We also observed a strong correlation between increased qE and qI, (for quantitative comparisons, see Figure 2—figure supplement 2), implying that decreases in ATP synthase activity in the mutants led to not only higher photoprotection but also higher rates of PSII photoinhibition. This result appears counterintuitive, in that we would expect the photoprotective qE response to prevent photoinhibition. Particularly striking was the relative loss in qE near the peak light intensities on days two and three in the most strongly affected minira lines (Figure 2C). We attribute this effect to strong accumulation of PSII photoinhibition (Figure 2D) leading to the loss of photosynthetic capacity (see Figure 2B) that limited acidification of the thylakoid lumen.

The observed increases in photoinhibition at high pmf could be caused by several mechanisms. It has been proposed that photoinhibition is primarily controlled by modulating the rate of PSII repair, i.e. the rate of damage is dependent solely on light intensity but repair being inhibited by stress-induced ROS production (Nishiyama and Murata, 2014). However, blocking PSII repair with the chloroplast translation inhibitor lincomycin (Tyystjarvi and Aro, 1996) revealed that, when compared to wild type or minira lines with wild type like gH+ (e.g. minira 6–1), minira lines with low gH+ and high pmf (e.g. minira 3–1, Figure 1CFigure 3) had higher rates of photodamage as reflected in both decreased maximal PSII quantum efficiency and loss of t capacity to perform charge separation in PSII (Joliot and Delosme, 1974; Joliot et al., 1977; Bailleul et al., 2010) and significantly decreased levels of D1 protein (Figure 3C–E). Thus, decreasing ATP synthase activity led to increased PSII photodamage rather than decreased rates of repair, in contradiction with strict control of photoinhibition by repair (Takahashi et al., 2007).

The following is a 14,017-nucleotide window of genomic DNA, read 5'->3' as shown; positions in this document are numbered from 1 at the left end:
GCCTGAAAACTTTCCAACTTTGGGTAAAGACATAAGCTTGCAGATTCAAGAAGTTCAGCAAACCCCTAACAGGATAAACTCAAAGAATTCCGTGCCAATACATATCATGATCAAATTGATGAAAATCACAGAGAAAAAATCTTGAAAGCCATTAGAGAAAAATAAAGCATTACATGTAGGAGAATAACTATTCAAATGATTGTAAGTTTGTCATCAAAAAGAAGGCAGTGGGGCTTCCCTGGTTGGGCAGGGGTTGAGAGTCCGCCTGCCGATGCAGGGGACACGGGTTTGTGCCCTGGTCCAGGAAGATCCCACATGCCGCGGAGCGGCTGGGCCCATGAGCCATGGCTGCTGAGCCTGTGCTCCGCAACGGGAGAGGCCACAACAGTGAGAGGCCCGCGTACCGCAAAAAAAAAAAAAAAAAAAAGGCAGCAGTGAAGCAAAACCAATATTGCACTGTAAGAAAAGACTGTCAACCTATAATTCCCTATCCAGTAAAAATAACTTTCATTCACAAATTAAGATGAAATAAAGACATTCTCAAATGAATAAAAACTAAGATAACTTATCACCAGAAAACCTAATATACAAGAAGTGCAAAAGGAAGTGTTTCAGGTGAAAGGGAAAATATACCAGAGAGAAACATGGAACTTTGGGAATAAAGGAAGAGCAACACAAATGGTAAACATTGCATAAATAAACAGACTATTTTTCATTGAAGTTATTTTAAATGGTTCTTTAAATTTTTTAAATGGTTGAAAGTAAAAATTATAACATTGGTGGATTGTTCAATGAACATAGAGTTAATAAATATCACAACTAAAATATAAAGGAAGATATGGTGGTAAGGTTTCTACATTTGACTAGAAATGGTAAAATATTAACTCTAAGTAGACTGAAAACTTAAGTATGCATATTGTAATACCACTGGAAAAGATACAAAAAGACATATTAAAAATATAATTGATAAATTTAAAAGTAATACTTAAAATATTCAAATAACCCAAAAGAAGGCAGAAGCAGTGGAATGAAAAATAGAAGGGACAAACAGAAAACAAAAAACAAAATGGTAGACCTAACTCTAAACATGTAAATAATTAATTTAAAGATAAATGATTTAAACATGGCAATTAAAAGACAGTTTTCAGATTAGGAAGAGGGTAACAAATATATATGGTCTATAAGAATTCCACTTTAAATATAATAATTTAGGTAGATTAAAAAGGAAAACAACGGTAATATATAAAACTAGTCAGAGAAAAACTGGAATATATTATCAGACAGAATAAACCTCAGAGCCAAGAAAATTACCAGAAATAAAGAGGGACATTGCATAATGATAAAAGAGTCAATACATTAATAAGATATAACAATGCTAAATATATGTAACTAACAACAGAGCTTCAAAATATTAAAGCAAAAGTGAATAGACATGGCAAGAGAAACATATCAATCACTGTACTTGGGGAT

Elevated pmf leads to PSII photodamage.

Detached leaves were infiltrated with either water (A,C) or a 3 mM solution of lincomycin (B,D) and treated with 1000 μmol photons m−2s−1 red light for the times indicated. Following dark adaptation, FV/FM values were obtained (A,B) for treated leaves of wild type (square, initial FV/FM 0.75 ± 0.006 and 0.76 ± 0.012 for water and lincomycin, respectively), minira 3–1 (triangle, initial FV/FM 0.60 ± 0.07 and 0.54 ± 0.10 for water and lincomycin, respectively), and minira 6–1 (hexagon, initial FV/FM 0.72 ± 0.004 and 0.73 ± 0.01 for water and lincomycin, respectively) (mean ± s.d., n ≥ 3). Data were normalized to the initial dark-adapted FV/FM values to remove intrinsic differences between the three lines. In panel B, dashed lines represent the best fit curves for a single exponential decay. The ability of photoinhibited leaves to perform PSII charge separation was determined in Ws-2 and minira 3–1 by measuring the ECS absorbance changes following two consecutive single-turnover saturating flashes in the presence of DCMU (C,D). Leaves infiltrated with water (C, initial amplitudes of 8.88 × 10−4 ± 9.0 × 10−5 and 9.59 × 10−5 ± 3.6 × 10−5 for wild type and minira 3–1, respectively) or 3 mM lincomycin (D, initial amplitudes of 8.59 × 10−4 ± 1.2 × 10−4 and 1.63 × 10−4 ± 3.1 × 10−5 for wild type and minira 3–1, respectively) were infiltrated with DCMU following the indicated light treatment time and dark adaptation. PSII activity was determined by subtracting the ECS amplitude induced by the second flash from the ECS amplitude induced by the first flash (mean ± s.d., n ≥ 4). Loss of the PSII reaction center D1 protein over the time course of illumination in lincomycin treated wild type and minira 3–1 leaves (E). Leaves treated as in panel B were analyzed by western blot (n = 4) using an α-PsbA antibody and the 32 kDa band was quantified. Band intensities were normalized to the time zero point for each genotype within a single blot to control for differences in development intensities. Statistically significant differences (*p<0.05) from wild type were determined using a t-test.

https://doi.org/10.7554/eLife.16921.029